AG: Well, this was a moment when all across the South, Union troops were on the retreat; in place after place, federal forts simply dropped like ripe plums into the laps of the rebels. Anderson’s moving his men from Fort Moultrie to a stronger position at Fort Sumter was one of the very few acts of defiance on the part of federal troops at the beginning of the war —and it was an act of defiance that happened right at the epicenter of the rebel movement and the nascent Confederacy. This was a time when a lot of Northerners, and especially Northern Republicans, were really in despair. Anderson’s move was their one little rallying point; as the Buchanan administration just wimped out in many respects, and as so many officers of the Army were deserting to the Rebel cause, here was someone who was taking a stand for the Union. It became very symbolically important for the North. But, of course, it was also symbolic for the South, and so this little two-acre bump of land in the middle of Charleston Harbor became the grain of sand in the oyster of the Confederacy. It was an irritant that seems very small in retrospect, but they just couldn't stop chafing at it, so it became something more.
You also point out that when the Confederacy essentially took the first shot of the Civil War—they're the ones that started the bombardment of Fort Sumter— and that this action was a critical error. Why do you think that action, their precipitate attack against Fort Sumter, was such a key mistake?
AG: I think that so much of the narrative of the Rebel cause — both then and now — has to do with an idea of Northern aggression, that this wasn't a war that they welcomed, but rather something they were forced into. So the fact that they fired the first shot of the war really put the lie to that for many people. I think, perhaps most crucially, it put the lie to it for the European nations that they were looking to as potential allies, and who became much more wary of supporting what suddenly seemed like an aggressor nation. If Union troops had fired the first shot, it might have possibly gone the other way.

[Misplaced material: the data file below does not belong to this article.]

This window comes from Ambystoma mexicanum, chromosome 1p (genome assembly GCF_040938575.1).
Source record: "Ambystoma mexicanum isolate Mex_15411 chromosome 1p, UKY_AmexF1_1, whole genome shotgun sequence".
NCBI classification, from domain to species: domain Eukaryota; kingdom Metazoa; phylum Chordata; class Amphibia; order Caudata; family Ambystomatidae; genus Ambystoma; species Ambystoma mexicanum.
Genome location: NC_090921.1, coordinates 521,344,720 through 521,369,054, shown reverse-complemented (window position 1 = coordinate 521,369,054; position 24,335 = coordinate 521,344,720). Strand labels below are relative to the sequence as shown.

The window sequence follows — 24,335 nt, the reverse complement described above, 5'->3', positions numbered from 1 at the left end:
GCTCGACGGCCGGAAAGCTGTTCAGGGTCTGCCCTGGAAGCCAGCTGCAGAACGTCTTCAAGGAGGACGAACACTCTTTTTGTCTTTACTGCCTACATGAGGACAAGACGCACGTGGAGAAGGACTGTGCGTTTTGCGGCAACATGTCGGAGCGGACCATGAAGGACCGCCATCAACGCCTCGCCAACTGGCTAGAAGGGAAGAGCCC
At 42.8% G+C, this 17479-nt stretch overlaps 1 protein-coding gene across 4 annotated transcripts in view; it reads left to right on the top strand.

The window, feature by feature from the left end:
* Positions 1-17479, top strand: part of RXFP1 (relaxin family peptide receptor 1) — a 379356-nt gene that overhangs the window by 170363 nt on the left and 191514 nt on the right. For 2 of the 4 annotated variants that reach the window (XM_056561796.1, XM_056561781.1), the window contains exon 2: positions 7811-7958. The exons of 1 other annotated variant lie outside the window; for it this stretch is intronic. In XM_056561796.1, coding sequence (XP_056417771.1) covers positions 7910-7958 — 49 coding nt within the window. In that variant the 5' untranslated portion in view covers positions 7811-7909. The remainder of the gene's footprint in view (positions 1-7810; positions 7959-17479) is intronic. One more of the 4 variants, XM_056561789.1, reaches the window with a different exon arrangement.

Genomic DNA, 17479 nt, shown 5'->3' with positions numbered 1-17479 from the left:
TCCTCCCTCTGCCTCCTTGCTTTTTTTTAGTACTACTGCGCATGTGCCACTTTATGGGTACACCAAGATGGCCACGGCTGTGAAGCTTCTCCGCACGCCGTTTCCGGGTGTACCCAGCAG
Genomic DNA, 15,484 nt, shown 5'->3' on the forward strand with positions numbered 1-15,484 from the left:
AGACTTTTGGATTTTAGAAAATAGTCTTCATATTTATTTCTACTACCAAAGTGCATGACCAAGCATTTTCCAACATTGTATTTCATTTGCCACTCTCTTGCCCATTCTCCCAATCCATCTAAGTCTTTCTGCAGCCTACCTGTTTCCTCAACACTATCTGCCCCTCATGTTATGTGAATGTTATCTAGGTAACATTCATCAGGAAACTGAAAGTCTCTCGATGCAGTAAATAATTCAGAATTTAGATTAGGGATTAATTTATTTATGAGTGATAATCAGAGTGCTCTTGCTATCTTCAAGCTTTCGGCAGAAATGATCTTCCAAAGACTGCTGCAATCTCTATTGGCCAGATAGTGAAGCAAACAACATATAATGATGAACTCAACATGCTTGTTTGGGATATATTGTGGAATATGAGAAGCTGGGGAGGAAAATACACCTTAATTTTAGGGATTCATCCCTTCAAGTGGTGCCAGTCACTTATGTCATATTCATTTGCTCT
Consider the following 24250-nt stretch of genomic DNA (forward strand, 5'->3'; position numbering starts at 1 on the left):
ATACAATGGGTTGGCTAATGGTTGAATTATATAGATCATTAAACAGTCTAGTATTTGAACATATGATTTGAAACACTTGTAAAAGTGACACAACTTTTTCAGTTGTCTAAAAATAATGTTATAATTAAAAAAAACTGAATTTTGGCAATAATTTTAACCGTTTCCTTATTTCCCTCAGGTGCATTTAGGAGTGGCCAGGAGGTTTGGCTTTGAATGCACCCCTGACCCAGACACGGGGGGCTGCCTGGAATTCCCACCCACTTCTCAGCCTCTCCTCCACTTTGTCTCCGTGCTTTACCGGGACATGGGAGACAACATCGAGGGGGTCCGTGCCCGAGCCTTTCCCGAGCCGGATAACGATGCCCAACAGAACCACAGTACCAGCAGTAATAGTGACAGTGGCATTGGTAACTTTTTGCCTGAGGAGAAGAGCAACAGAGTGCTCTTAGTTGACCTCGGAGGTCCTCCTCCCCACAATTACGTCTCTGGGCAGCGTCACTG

But also, it was a great strategic and moral error because it created America's first great "9/11 moment" or "Pearl Harbor moment." There was a visual — reproduced in Frank Leslie's and Harper's and elsewhere — of the Stars and Stripes flying proudly as artillery fire came crashing in around it. In the North, this was something that resonated on a deep emotional level with people, even those who had only recently been ready to make peace with the South. We've seen the same reaction with moments like Pearl Harbor, when there were a lot of people who wanted to keep the U.S. out of that war until the moment that Japan attacked. A very atavistic instinct kicks in at moments like that; you're ready to go off and fight for your country and old divisions disappear. That's what Fort Sumter did to the North. If Lincoln had been the one to order the first shot, I think those divisions would have only deepened and the Union cause might actually have fallen apart quite quickly.
You talk a lot about Major Robert Anderson and you point out that this was a man with a lot of Southern heritage—with a lot of Southern interests, family history, et cetera—and here he is at this central position at the most important place in the Civil War, at least the opening of the Civil War. Why would Lincoln have put someone in charge of this important fort who had such obvious Southern links or tendencies?
AG: It actually wasn't Lincoln who put him in charge of Fort Sumter. Anderson had been appointed just a matter of days before Lincoln's election by the Buchanan War Department and by Winfield Scott, the General-in-Chief of the Army. I think he had been appointed because he was a safe, moderate man. He wasn't the sort of person to stir up trouble either on behalf of the nascent rebellion or on behalf of the vehemently pro-Union and pro-Republican forces in the country. He was somebody from a border state; he sympathized with the South but was also extremely loyal to the Union; he was very predictable; he had sort of a quiet, methodical personality; so I think they saw him as being safe, perhaps even somewhat malleable.
You have a chapter in your book that talks about the truly divided nature of the State of California and the Far West. What did people like Jessie Benton Fremont and Thomas Starr King really do to keep California within the Union?
AG: You know, in this book I really tried to dispel the notion that the Civil War was just fought on a few hills and cornfields in Virginia, Tennessee, and Georgia. I very much wanted to show that the Civil War was also fought in thousands of communities and millions of families throughout the country.
At the outbreak of the American Civil War there was a serious debate about the course that California and the Far West would take. Many people out west were interested in separating into a Pacific Republic – a separate nation from the United States. This new nation would turn its back on the war in the east and face out onto the Pacific and its great potential.
The Civil War was really fought about the West, the future of America. Western expansion was one of the true flashpoints of the Civil War. The destiny of the west – slave or free soil – became a central issue as the United States continued to add western territories and states.
In my book I identified a few individuals who really epitomized this struggle for the future of California. The two characters that I focus on in California – Jessie Benton Fremont and Thomas Starr King – were two of my favorite characters in the book and really unlikely heroes in this struggle.